# Evaluate #int \ (1+sqrt(x))^9/sqrt(x) \ dx #?

If we consider the integral,

We conclude that,

We can therefore rewrite the given integral easily so it is in this form.

Using this general result we conclude,

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# int \ (1+sqrt(x))^9/sqrt(x) \ dx = (1+sqrt(x))^10/5 + C #

We want to evaluate:

We can perform a simple substitution. Let:

Substituting into the integral we get:

Restoring the substitution we get:

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To evaluate ( \int \frac{(1+\sqrt{x})^9}{\sqrt{x}} , dx ), we can simplify the expression by expanding ( (1+\sqrt{x})^9 ) using the binomial theorem. After expanding, we integrate each term separately. The integral of ( \sqrt{x} ) is ( \frac{2}{3}x^{3/2} + C ).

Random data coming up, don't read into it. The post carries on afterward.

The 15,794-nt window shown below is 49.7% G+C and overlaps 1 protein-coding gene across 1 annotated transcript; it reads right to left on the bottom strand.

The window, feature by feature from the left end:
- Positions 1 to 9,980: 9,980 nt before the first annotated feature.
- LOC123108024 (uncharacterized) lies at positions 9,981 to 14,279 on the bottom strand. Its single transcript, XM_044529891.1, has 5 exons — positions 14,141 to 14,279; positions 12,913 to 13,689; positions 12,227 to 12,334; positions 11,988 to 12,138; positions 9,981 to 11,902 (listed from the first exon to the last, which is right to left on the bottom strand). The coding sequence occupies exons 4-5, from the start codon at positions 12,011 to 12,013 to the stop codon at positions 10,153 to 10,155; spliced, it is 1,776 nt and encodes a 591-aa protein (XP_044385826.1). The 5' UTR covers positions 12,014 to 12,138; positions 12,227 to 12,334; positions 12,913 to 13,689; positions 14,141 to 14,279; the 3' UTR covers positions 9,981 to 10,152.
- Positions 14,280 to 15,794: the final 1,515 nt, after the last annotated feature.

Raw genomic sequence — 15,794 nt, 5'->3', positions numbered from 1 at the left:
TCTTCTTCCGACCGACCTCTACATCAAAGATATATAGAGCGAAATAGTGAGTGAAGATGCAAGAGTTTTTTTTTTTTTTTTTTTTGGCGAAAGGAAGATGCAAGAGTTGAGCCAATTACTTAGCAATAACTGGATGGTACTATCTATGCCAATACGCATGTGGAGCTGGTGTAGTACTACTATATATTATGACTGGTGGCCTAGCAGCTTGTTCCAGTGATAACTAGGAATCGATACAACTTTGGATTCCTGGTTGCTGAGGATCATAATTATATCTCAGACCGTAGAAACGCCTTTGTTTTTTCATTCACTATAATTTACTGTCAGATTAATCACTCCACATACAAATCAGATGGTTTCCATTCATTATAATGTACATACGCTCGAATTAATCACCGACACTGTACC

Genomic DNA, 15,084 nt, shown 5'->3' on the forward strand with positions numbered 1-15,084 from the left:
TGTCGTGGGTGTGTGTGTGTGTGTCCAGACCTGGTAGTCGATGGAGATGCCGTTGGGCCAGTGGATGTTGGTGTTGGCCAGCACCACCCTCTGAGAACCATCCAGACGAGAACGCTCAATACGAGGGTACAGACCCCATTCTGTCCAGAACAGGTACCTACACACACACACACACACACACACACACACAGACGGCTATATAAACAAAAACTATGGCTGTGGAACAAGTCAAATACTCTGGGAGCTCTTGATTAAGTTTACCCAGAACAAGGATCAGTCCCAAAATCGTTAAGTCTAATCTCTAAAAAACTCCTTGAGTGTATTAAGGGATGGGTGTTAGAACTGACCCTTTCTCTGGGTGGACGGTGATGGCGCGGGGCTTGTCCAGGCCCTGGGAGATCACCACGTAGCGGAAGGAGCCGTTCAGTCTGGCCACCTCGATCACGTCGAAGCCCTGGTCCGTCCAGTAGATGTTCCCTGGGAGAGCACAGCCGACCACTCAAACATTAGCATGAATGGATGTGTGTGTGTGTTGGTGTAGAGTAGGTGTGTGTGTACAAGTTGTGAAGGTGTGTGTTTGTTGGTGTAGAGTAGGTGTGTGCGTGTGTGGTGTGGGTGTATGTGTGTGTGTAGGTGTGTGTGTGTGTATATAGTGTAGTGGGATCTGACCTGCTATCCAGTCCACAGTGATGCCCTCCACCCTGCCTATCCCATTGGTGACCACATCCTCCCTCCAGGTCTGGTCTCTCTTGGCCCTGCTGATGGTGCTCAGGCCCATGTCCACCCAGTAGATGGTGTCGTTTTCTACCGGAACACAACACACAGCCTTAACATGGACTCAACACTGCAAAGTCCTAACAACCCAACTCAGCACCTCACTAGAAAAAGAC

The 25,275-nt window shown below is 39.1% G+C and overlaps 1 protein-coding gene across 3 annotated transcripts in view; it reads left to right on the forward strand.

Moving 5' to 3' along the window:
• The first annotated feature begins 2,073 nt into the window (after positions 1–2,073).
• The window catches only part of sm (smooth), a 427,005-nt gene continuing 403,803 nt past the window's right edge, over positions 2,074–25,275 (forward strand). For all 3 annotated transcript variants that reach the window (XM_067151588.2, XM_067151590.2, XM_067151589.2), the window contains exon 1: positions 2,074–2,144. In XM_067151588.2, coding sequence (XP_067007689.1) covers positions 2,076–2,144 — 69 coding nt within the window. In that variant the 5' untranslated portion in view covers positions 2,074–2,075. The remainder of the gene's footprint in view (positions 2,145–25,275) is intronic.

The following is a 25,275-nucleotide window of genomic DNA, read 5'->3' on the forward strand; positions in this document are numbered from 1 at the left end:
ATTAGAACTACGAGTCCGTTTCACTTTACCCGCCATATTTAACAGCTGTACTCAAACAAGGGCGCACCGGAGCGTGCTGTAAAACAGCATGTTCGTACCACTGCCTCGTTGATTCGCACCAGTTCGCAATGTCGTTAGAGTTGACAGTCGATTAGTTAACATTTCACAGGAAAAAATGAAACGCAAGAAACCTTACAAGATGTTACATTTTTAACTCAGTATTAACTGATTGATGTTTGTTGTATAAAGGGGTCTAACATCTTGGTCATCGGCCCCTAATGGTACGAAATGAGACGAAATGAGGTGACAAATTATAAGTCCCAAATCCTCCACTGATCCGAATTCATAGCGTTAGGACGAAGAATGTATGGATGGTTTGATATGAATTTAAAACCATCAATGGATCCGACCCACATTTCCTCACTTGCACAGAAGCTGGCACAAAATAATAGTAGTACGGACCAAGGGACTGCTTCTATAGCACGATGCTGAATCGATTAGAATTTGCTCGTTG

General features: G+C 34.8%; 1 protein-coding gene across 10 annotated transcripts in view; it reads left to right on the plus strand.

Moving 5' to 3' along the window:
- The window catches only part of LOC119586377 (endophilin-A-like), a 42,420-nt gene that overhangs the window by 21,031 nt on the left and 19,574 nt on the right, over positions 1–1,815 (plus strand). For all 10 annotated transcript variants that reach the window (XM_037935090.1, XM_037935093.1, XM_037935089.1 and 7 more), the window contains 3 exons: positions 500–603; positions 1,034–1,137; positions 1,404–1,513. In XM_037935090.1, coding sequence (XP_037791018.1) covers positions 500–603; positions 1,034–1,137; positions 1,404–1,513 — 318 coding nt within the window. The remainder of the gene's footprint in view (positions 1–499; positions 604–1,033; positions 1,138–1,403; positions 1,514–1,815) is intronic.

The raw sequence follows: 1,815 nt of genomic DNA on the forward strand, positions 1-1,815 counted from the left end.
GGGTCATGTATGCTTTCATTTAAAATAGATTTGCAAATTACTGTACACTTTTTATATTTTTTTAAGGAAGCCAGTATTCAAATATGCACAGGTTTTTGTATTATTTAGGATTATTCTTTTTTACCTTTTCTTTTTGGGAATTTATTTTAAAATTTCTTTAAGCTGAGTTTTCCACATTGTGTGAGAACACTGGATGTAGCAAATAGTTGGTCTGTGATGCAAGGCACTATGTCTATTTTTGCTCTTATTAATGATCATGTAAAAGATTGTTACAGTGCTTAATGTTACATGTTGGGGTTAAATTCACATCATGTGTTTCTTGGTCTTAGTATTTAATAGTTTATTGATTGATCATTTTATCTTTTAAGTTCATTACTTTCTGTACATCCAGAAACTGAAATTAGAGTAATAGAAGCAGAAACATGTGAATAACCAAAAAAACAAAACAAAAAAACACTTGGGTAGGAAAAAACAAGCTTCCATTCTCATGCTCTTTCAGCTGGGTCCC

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When evaluating a one-sided limit, you need to be careful when a quantity is approaching zero since its sign is different depending on which way it is approaching zero from. Let us look at some examples.

When evaluating a one-sided limit, you need to be careful when a quantity is approaching zero since its sign is different depending on which way it is approaching zero from. Let us look at some examples.

When evaluating a one-sided limit, you need to be careful when a quantity is approaching zero since its sign is different depending on which way it is approaching zero from. Let us look at some examples.

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